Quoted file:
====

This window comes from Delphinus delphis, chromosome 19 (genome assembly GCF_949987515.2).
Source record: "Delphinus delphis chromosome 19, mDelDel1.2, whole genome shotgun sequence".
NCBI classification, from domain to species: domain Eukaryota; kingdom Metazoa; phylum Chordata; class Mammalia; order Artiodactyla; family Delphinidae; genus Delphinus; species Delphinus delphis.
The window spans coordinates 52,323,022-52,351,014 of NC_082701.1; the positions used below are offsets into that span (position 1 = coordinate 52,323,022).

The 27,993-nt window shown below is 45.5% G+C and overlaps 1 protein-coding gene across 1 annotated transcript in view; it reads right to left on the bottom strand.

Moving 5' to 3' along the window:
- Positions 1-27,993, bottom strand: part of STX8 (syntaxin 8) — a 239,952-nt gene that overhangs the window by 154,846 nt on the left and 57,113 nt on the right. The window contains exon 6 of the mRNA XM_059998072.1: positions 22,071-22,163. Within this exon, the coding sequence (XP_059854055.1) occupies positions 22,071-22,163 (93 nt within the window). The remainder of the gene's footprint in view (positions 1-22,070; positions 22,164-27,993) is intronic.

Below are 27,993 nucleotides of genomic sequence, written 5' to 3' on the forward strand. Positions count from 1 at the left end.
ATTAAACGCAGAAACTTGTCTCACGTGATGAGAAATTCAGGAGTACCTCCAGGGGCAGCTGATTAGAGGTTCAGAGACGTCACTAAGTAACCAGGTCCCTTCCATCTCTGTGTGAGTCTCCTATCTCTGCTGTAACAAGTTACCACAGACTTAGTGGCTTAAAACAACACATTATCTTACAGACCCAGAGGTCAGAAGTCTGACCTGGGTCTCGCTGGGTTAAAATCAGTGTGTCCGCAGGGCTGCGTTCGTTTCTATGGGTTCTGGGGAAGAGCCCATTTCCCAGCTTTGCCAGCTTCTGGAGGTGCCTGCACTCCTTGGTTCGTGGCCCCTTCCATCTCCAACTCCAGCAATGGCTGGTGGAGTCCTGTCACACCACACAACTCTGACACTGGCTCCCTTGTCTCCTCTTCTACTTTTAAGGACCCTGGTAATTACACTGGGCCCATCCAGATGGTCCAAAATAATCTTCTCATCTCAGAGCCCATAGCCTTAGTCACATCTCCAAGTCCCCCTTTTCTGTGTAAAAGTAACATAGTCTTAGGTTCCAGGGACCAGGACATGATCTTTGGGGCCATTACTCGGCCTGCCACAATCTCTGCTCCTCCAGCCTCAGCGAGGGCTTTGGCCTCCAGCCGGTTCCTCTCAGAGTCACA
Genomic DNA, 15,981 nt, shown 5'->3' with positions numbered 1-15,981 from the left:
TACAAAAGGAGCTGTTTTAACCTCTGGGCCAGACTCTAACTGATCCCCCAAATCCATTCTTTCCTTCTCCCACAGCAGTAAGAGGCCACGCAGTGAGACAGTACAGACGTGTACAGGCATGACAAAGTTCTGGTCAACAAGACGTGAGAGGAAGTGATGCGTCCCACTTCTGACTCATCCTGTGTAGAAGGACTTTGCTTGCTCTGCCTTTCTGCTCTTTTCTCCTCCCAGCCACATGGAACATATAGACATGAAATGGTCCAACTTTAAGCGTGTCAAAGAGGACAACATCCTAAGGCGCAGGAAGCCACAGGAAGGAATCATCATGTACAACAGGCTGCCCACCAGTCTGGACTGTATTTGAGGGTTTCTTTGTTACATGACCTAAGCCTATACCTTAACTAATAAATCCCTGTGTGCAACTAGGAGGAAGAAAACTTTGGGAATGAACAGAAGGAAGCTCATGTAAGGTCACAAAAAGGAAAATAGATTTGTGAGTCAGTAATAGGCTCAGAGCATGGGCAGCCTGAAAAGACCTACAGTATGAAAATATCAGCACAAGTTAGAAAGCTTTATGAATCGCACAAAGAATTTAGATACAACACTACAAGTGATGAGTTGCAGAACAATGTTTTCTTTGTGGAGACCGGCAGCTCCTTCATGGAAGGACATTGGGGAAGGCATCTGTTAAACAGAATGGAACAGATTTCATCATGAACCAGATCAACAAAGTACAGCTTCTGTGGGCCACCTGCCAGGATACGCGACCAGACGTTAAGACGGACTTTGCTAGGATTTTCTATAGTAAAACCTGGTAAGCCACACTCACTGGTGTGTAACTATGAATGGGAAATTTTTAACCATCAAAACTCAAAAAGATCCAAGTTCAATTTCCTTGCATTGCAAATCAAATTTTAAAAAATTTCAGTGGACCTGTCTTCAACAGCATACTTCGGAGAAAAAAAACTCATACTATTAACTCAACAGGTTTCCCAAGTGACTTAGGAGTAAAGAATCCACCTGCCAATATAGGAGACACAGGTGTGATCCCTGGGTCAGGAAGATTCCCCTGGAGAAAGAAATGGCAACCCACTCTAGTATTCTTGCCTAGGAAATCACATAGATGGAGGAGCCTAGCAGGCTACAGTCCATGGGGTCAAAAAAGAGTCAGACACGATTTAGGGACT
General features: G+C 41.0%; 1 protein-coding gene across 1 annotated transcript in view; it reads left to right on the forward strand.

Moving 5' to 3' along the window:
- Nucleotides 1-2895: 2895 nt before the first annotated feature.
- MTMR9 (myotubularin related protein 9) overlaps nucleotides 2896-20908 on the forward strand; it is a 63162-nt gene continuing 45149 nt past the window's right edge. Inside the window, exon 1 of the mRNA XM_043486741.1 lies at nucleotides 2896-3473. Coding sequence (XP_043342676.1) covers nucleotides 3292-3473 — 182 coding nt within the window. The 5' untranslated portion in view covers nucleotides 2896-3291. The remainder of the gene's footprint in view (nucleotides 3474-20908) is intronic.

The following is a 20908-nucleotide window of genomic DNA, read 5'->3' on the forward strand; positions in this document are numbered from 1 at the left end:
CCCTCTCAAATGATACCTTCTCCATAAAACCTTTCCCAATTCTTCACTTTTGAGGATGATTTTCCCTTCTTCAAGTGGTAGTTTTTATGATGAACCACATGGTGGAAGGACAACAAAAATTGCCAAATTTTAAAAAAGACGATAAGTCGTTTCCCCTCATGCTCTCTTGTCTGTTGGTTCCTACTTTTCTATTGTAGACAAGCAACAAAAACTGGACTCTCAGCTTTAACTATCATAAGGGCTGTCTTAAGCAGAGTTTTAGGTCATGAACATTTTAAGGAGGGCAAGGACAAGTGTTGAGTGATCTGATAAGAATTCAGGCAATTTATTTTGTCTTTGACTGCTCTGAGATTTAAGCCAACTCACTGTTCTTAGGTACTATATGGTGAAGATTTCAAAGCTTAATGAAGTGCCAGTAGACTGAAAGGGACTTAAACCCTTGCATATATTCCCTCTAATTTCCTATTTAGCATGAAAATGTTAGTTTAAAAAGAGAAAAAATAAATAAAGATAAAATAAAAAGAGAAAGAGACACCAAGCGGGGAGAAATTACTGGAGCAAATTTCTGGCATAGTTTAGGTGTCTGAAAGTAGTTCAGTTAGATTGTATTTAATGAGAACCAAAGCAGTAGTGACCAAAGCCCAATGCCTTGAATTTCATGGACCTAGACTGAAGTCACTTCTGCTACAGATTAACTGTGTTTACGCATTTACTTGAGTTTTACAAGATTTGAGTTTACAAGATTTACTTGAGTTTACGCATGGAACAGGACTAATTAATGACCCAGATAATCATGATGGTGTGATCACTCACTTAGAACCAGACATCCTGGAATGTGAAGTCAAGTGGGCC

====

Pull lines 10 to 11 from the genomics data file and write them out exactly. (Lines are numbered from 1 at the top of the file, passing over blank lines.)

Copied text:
Genomic DNA, 15,981 nt, shown 5'->3' with positions numbered 1-15,981 from the left:
TACAAAAGGAGCTGTTTTAACCTCTGGGCCAGACTCTAACTGATCCCCCAAATCCATTCTTTCCTTCTCCCACAGCAGTAAGAGGCCACGCAGTGAGACAGTACAGACGTGTACAGGCATGACAAAGTTCTGGTCAACAAGACGTGAGAGGAAGTGATGCGTCCCACTTCTGACTCATCCTGTGTAGAAGGACTTTGCTTGCTCTGCCTTTCTGCTCTTTTCTCCTCCCAGCCACATGGAACATATAGACATGAAATGGTCCAACTTTAAGCGTGTCAAAGAGGACAACATCCTAAGGCGCAGGAAGCCACAGGAAGGAATCATCATGTACAACAGGCTGCCCACCAGTCTGGACTGTATTTGAGGGTTTCTTTGTTACATGACCTAAGCCTATACCTTAACTAATAAATCCCTGTGTGCAACTAGGAGGAAGAAAACTTTGGGAATGAACAGAAGGAAGCTCATGTAAGGTCACAAAAAGGAAAATAGATTTGTGAGTCAGTAATAGGCTCAGAGCATGGGCAGCCTGAAAAGACCTACAGTATGAAAATATCAGCACAAGTTAGAAAGCTTTATGAATCGCACAAAGAATTTAGATACAACACTACAAGTGATGAGTTGCAGAACAATGTTTTCTTTGTGGAGACCGGCAGCTCCTTCATGGAAGGACATTGGGGAAGGCATCTGTTAAACAGAATGGAACAGATTTCATCATGAACCAGATCAACAAAGTACAGCTTCTGTGGGCCACCTGCCAGGATACGCGACCAGACGTTAAGACGGACTTTGCTAGGATTTTCTATAGTAAAACCTGGTAAGCCACACTCACTGGTGTGTAACTATGAATGGGAAATTTTTAACCATCAAAACTCAAAAAGATCCAAGTTCAATTTCCTTGCATTGCAAATCAAATTTTAAAAAATTTCAGTGGACCTGTCTTCAACAGCATACTTCGGAGAAAAAAAACTCATACTATTAACTCAACAGGTTTCCCAAGTGACTTAGGAGTAAAGAATCCACCTGCCAATATAGGAGACACAGGTGTGATCCCTGGGTCAGGAAGATTCCCCTGGAGAAAGAAATGGCAACCCACTCTAGTATTCTTGCCTAGGAAATCACATAGATGGAGGAGCCTAGCAGGCTACAGTCCATGGGGTCAAAAAAGAGTCAGACACGATTTAGGGACT